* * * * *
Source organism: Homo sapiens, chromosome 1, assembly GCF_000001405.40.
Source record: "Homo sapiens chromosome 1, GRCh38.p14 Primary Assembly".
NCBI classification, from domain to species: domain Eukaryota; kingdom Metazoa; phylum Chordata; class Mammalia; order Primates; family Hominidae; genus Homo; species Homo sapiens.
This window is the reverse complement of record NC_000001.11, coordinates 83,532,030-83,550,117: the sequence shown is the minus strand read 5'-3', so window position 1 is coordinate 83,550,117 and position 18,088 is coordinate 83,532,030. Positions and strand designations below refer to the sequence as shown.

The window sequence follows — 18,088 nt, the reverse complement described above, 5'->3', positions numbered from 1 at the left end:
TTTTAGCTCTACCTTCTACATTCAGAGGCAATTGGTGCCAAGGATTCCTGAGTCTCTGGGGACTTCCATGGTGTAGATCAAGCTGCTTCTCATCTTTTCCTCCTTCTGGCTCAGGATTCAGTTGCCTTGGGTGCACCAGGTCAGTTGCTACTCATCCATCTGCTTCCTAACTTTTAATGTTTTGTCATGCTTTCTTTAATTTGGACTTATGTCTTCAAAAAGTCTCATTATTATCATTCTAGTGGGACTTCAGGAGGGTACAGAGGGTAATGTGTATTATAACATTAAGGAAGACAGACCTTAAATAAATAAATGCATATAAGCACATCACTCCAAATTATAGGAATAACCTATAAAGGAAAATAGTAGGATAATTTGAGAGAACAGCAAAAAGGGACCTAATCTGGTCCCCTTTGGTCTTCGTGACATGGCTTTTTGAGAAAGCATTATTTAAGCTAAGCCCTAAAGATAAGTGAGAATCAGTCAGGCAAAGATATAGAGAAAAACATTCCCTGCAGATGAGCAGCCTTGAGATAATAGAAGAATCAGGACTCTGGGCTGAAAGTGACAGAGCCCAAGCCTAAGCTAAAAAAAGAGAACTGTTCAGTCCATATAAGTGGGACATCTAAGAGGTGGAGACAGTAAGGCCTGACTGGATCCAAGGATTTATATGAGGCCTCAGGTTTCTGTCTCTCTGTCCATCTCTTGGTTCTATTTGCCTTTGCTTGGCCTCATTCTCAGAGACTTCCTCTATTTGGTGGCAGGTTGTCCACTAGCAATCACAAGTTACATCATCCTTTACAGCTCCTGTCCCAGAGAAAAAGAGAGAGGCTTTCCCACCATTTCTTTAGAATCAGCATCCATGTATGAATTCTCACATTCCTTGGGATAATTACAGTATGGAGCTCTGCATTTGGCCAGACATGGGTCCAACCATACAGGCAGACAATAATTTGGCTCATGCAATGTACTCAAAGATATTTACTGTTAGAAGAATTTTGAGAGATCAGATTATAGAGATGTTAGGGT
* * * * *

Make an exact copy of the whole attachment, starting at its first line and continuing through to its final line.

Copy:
Source organism: Homo sapiens, chromosome 1, assembly GCF_000001405.40.
Source record: "Homo sapiens chromosome 1, GRCh38.p14 Primary Assembly".
NCBI classification, from domain to species: domain Eukaryota; kingdom Metazoa; phylum Chordata; class Mammalia; order Primates; family Hominidae; genus Homo; species Homo sapiens.
This window is the reverse complement of record NC_000001.11, coordinates 83,532,030-83,550,117: the sequence shown is the minus strand read 5'-3', so window position 1 is coordinate 83,550,117 and position 18,088 is coordinate 83,532,030. Positions and strand designations below refer to the sequence as shown.

The window sequence follows — 18,088 nt, the reverse complement described above, 5'->3', positions numbered from 1 at the left end:
TTTTAGCTCTACCTTCTACATTCAGAGGCAATTGGTGCCAAGGATTCCTGAGTCTCTGGGGACTTCCATGGTGTAGATCAAGCTGCTTCTCATCTTTTCCTCCTTCTGGCTCAGGATTCAGTTGCCTTGGGTGCACCAGGTCAGTTGCTACTCATCCATCTGCTTCCTAACTTTTAATGTTTTGTCATGCTTTCTTTAATTTGGACTTATGTCTTCAAAAAGTCTCATTATTATCATTCTAGTGGGACTTCAGGAGGGTACAGAGGGTAATGTGTATTATAACATTAAGGAAGACAGACCTTAAATAAATAAATGCATATAAGCACATCACTCCAAATTATAGGAATAACCTATAAAGGAAAATAGTAGGATAATTTGAGAGAACAGCAAAAAGGGACCTAATCTGGTCCCCTTTGGTCTTCGTGACATGGCTTTTTGAGAAAGCATTATTTAAGCTAAGCCCTAAAGATAAGTGAGAATCAGTCAGGCAAAGATATAGAGAAAAACATTCCCTGCAGATGAGCAGCCTTGAGATAATAGAAGAATCAGGACTCTGGGCTGAAAGTGACAGAGCCCAAGCCTAAGCTAAAAAAAGAGAACTGTTCAGTCCATATAAGTGGGACATCTAAGAGGTGGAGACAGTAAGGCCTGACTGGATCCAAGGATTTATATGAGGCCTCAGGTTTCTGTCTCTCTGTCCATCTCTTGGTTCTATTTGCCTTTGCTTGGCCTCATTCTCAGAGACTTCCTCTATTTGGTGGCAGGTTGTCCACTAGCAATCACAAGTTACATCATCCTTTACAGCTCCTGTCCCAGAGAAAAAGAGAGAGGCTTTCCCACCATTTCTTTAGAATCAGCATCCATGTATGAATTCTCACATTCCTTGGGATAATTACAGTATGGAGCTCTGCATTTGGCCAGACATGGGTCCAACCATACAGGCAGACAATAATTTGGCTCATGCAATGTACTCAAAGATATTTACTGTTAGAAGAATTTTGAGAGATCAGATTATAGAGATGTTAGGGT